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Elderly people are easy targets for fraudsters. But not always.

Editorial Staff

The elderly have always been easy targets for fraudsters using "I can fix the hole in your roof" or charity, even religious, scams. But the internet is making it easier for fraudsters to be convincing and the internet is making even direct personal contact practically anonymous. Advance fee fraud no longer relies on mail, telex or fax but on e-mail and telephones, tech that the elderly are predisposed to trust. But sometimes, they fight back....

95 year old William Webster and his wife were targeted by an advance fee fraudster who telephoned their home. Right from the outset, the caller made comments that can, in hindsight, be considered preparatory to threats. “I know that you was [sic] a judge, you was a lawyer, you was in the U.S. Navy. I do your background check. You are a big man," he said. And so the prize had to be worthwhile: USD72 million plus a new Mercedes Benz in a lottery.

Jamaican Keniel Thomas, now 29, told the former Judge that he had won the prize in a Jamaican lottery but that, in order to collect, he must pay a fee. Thomas got greedy and asked for USD50,000 up front. If suspicion had cherries on top, it could not be more obvious. Webster and his wife thought it was amusing and ignored Thomas - then the threats started. He left a message on the Websters' answering machine saying "You live at a very lonely place,” he said. “And the moment you arrive, I’m gonna put a shot in your head.”

That was when the Websters contacted the FBI . It wasn't a hard thing to do: Bill Webster, now in his 90s, is a former director of both the CIA and the FBI.

The fact that the authorities were able to track down Thomas is itself an indication that this particular criminal wasn't especially bright (his research didn't throw up the law enforcement connections, which was dumb) but also that he wasn't very tech savvy. It is an extremely simple matter, as many criminals have demonstrated, to make phone calls appear to come from anywhere or, even, nowhere. Tracing calls made over the internet using Voice Over Internet Protocol (known as Voice over IP) is a particularly difficult task.

The Websters were unusual in that they were alert to the risks. Sadly, many elderly people have no idea of what criminals can find out about them, including addresses, with a few keyboard clicks. Therefore criminals are able to be convincing where, in the past, such research would have been time consuming, expensive and sometimes impossible. But, as the FBI noted when commenting on the Websters' case "criminals buy and sell lists of personal information." It was ever thus; when one old person would agree to the fixing of a non-existent hole in his roof, the intelligence network would find out that there was a victim and everything from leaky gutters to fake gas leaks (during which sneak thieves would search for anything of even small value).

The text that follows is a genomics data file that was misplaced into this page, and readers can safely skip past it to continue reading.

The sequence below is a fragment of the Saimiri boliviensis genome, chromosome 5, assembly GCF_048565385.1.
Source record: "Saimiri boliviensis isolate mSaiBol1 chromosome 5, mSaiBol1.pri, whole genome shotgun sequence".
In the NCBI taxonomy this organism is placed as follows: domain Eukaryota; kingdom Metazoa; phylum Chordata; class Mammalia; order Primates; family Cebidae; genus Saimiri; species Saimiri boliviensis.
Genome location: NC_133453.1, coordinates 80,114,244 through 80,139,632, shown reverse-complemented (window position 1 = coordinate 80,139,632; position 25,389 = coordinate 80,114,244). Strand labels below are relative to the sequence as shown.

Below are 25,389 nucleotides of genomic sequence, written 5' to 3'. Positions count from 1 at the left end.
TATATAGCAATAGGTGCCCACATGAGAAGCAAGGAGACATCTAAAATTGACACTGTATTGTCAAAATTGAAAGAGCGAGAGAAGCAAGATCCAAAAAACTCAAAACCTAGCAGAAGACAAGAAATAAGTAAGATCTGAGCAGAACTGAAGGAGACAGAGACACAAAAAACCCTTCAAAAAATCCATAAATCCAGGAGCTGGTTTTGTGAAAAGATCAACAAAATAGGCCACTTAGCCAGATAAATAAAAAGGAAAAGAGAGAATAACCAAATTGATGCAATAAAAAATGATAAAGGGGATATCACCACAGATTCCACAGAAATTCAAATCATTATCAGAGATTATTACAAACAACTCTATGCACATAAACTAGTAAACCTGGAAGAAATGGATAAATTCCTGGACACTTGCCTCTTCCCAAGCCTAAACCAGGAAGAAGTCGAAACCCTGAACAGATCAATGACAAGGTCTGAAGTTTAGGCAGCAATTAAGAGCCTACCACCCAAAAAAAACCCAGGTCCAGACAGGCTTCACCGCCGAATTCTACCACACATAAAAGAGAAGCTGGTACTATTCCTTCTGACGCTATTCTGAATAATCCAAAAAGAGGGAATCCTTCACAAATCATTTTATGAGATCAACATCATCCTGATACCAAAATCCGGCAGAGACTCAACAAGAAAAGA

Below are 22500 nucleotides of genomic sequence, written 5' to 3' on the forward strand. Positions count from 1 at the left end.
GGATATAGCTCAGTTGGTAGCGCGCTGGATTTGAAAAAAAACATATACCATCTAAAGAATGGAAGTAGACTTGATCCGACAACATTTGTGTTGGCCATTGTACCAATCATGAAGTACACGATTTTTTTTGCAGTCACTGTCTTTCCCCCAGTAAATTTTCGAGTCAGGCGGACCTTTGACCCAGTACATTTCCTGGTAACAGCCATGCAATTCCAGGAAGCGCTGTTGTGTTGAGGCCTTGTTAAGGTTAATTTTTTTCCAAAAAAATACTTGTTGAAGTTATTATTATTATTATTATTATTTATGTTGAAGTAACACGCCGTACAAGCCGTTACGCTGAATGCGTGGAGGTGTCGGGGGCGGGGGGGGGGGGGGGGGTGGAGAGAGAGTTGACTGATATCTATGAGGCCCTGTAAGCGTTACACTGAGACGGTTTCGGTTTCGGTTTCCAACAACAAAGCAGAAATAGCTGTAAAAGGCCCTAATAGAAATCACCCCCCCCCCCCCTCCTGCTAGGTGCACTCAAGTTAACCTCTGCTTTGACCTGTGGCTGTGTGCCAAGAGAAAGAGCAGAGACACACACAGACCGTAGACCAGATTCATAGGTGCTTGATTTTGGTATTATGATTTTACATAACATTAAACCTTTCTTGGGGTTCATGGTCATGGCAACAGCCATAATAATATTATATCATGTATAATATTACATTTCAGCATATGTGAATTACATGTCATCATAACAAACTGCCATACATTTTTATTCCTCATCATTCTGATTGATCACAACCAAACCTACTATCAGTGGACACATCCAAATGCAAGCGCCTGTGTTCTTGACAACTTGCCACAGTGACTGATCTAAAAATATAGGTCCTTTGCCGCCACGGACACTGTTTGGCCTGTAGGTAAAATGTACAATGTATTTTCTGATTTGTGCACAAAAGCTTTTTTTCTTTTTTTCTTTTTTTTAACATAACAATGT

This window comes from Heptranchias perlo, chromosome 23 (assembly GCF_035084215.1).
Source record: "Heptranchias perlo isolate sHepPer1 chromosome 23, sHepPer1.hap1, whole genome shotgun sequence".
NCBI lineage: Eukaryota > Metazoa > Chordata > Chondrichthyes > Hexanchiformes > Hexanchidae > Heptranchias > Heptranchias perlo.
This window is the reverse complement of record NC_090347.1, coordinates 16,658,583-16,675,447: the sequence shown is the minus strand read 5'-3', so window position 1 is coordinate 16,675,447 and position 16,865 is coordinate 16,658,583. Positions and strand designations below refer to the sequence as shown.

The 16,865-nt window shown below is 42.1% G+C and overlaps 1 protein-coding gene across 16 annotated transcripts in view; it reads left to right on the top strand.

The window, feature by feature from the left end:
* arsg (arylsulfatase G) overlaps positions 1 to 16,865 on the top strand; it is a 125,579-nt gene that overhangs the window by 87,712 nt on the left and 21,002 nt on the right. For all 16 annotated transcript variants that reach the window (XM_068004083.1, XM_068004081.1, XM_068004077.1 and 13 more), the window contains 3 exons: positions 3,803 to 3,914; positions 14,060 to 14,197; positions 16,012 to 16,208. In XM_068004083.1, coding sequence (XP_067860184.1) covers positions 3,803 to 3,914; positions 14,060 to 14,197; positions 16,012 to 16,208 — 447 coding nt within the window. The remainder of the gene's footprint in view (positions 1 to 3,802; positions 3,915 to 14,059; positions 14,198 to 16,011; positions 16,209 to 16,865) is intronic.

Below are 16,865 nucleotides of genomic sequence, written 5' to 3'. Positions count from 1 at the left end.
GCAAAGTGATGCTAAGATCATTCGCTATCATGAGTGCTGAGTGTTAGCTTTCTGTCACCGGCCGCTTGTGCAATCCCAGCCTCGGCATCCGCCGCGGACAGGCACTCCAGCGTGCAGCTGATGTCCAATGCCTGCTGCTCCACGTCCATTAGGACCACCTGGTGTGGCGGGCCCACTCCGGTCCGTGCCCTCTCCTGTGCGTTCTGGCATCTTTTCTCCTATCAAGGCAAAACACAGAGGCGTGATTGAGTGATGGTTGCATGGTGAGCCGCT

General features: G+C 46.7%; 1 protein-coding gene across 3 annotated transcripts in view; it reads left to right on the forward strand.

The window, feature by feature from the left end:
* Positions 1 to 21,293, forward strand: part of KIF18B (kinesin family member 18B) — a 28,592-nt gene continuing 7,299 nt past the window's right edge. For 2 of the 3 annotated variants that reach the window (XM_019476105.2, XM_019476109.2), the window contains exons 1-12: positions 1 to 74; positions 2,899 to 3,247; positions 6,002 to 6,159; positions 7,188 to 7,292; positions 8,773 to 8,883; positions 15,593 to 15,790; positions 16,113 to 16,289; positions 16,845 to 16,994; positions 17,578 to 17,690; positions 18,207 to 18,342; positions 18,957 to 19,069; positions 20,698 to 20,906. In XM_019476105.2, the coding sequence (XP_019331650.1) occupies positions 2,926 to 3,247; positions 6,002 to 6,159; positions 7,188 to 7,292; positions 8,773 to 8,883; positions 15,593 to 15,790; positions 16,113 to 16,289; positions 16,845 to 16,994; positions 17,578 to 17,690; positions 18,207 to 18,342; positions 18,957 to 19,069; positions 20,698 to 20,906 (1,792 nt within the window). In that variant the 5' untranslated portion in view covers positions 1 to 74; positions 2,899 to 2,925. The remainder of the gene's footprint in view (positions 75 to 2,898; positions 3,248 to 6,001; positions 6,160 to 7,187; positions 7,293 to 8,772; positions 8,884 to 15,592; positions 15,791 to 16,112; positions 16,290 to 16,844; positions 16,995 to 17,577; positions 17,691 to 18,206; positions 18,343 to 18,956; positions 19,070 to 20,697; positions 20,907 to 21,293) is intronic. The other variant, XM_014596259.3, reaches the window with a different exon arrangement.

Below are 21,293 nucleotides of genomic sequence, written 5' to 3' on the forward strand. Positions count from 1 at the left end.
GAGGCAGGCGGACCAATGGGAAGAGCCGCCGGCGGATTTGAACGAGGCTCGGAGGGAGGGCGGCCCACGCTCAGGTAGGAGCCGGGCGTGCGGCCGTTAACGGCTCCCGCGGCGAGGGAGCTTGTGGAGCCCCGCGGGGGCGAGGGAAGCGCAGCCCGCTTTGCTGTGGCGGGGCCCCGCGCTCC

These days, the FBI says, when advance fee fraudsters have bled their victims dry, they sometimes move on to cheque-cashing money laundering schemes putting their victims at risk of prosecution. The FBI's John Gardner gave an example: "Hey, I know you can't pay the fees any more. But we have a sponsor that will help pay your fees. So, we’re going to send you a check. We want you to cash it. And we want you to send the cash to another person.’ So, now they’re laundering money."

Instead of sitting pretty on a pile of cash, Thomas was sentenced last month to almost six years in an American jail, having been arrested in 2017. But he and his relatives aren't potless: during the trial, it was learned that the family business had resulted in success amounting to hundreds of thousands of dollars.

The FBI has been conducting a special campaign against those who target the elderly, pointing out that those of advanced years don't have time to recover the money and /or rebuilt their lives (the FBI didn't say "before they die" but that's what it meant). According to the FBI "Coordinated law enforcement actions in the past year resulted in criminal cases against more than 260 defendants who victimised more than 2 million Americans, most of them elderly. Losses are estimated to have exceeded more than USD700 million."